I earned my Ph.D. in Developmental Psychology at the University of Bern. During my time as a doctoral student, I obtained a Certificate of Advanced Studies in Higher Education and a grant from the Swiss National Foundation, transitioning into postdoctoral research in Neuroscience at the Universitat Pompeu Fabra in Barcelona, Spain. There, I investigated whole-brain dynamics in adolescents related to mathematical development. Back in Switzerland, I worked at ETH Zürich on projects concerning the embodiment of abstract mathematical reasoning and the impact of math anxiety on elite STEM students. Before joining the team at the Centre for Early Mathematics Learning at Loughborough University, I was awarded the Teach@Tübingen fellowship and taught Embodied Cognition as well as Diagnostics at the Eberhard Karls University in Tübingen, Germany.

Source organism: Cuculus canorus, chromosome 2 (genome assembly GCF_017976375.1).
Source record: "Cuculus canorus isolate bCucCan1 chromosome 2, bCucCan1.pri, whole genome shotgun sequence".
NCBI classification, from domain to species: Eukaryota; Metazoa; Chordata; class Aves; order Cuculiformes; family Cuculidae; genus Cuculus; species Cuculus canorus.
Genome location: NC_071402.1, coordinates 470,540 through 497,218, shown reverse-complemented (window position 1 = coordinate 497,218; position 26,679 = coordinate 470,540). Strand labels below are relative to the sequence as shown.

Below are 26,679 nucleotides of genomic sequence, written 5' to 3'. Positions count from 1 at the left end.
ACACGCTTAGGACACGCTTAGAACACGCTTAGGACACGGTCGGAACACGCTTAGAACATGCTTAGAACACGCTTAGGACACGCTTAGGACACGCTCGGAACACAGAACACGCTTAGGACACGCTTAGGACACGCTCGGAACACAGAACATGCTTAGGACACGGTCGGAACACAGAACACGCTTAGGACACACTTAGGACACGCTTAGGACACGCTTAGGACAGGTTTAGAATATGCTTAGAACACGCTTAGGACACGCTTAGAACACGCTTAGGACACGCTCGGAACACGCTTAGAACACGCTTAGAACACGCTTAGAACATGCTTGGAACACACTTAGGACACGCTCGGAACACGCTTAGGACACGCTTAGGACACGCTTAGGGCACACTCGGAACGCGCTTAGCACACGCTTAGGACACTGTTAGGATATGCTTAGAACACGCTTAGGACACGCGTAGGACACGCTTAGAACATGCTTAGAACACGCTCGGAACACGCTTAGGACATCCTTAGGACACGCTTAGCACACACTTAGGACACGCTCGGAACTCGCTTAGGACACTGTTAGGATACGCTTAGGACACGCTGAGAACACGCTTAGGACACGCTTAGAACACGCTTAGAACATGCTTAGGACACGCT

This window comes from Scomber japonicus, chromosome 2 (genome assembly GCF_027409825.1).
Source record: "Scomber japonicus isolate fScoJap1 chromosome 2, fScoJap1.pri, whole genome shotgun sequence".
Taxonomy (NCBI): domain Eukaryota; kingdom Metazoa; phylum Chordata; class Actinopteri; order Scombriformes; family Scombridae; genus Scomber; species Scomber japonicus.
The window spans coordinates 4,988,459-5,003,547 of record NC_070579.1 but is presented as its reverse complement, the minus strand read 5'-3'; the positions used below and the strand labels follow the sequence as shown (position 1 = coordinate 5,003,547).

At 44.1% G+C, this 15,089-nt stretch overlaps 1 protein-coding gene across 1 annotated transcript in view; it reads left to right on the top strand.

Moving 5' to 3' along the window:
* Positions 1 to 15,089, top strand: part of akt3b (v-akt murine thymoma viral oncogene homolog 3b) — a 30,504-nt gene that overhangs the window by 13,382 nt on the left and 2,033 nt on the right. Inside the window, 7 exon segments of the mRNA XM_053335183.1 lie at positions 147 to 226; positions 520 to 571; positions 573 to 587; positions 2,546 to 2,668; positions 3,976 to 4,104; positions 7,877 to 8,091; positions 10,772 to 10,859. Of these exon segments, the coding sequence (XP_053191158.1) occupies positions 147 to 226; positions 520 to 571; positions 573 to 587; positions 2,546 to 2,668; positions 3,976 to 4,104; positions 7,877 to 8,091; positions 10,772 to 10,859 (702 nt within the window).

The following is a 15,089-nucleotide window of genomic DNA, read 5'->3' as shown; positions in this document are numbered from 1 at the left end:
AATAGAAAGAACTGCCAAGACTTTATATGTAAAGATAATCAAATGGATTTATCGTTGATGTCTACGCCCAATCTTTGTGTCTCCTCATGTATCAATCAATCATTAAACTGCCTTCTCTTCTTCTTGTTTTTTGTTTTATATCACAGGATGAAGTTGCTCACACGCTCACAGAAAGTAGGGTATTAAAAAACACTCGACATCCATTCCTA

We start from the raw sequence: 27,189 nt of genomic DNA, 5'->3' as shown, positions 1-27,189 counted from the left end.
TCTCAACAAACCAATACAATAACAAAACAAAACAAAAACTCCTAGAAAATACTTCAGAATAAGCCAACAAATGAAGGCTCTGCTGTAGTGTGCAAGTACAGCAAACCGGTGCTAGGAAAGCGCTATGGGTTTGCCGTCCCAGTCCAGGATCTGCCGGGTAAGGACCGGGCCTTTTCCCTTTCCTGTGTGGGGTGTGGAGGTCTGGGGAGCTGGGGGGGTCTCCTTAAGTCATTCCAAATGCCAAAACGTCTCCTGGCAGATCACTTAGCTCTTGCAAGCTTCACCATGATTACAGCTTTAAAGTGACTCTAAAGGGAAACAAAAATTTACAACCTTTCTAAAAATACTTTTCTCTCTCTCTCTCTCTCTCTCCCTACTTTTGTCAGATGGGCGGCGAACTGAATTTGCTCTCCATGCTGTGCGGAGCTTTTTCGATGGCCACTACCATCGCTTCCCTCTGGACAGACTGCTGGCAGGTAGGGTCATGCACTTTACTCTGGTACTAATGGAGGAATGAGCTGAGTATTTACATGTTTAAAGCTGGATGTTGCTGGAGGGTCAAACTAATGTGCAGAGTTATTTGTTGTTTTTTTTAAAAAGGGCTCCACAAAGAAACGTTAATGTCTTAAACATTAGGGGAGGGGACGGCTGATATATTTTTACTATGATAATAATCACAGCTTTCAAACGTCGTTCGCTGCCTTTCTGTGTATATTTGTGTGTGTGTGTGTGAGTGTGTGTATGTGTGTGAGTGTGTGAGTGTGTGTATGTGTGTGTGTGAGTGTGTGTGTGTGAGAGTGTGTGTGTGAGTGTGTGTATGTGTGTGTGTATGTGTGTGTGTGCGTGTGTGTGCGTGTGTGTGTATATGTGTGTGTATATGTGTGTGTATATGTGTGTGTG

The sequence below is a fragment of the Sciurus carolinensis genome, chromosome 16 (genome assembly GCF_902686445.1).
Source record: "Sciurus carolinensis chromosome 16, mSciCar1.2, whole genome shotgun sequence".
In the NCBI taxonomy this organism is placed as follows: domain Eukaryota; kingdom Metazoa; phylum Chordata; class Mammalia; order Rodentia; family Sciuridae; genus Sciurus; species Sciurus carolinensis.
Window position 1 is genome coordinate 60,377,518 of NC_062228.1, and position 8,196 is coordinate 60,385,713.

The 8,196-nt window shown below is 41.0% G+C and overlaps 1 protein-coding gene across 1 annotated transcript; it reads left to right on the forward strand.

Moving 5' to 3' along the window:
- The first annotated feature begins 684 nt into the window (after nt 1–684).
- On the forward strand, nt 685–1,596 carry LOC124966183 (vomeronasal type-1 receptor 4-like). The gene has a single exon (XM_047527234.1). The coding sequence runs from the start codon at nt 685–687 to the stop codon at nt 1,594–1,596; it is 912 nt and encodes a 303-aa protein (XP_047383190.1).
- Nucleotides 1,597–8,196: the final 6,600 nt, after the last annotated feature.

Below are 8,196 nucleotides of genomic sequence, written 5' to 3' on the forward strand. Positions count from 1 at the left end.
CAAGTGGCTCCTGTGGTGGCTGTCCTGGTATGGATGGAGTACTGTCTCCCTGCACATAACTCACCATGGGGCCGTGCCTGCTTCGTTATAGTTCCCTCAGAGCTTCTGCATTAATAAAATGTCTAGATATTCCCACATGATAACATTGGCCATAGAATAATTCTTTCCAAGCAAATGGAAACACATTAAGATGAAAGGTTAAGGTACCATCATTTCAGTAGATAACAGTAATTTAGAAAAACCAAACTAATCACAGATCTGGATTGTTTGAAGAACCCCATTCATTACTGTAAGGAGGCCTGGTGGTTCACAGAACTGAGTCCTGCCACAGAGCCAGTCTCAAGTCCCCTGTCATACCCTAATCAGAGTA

I study how motor actions help learners grasp mathematical concepts. Myresearch seeks to understand learning through the experience of movement and sensation, the developmental impact of the home learning environment, and the influence of math anxiety. To accomplish this, I employ longitudinal measures, experiments, and semi-structured interviews.

Find out more about my research: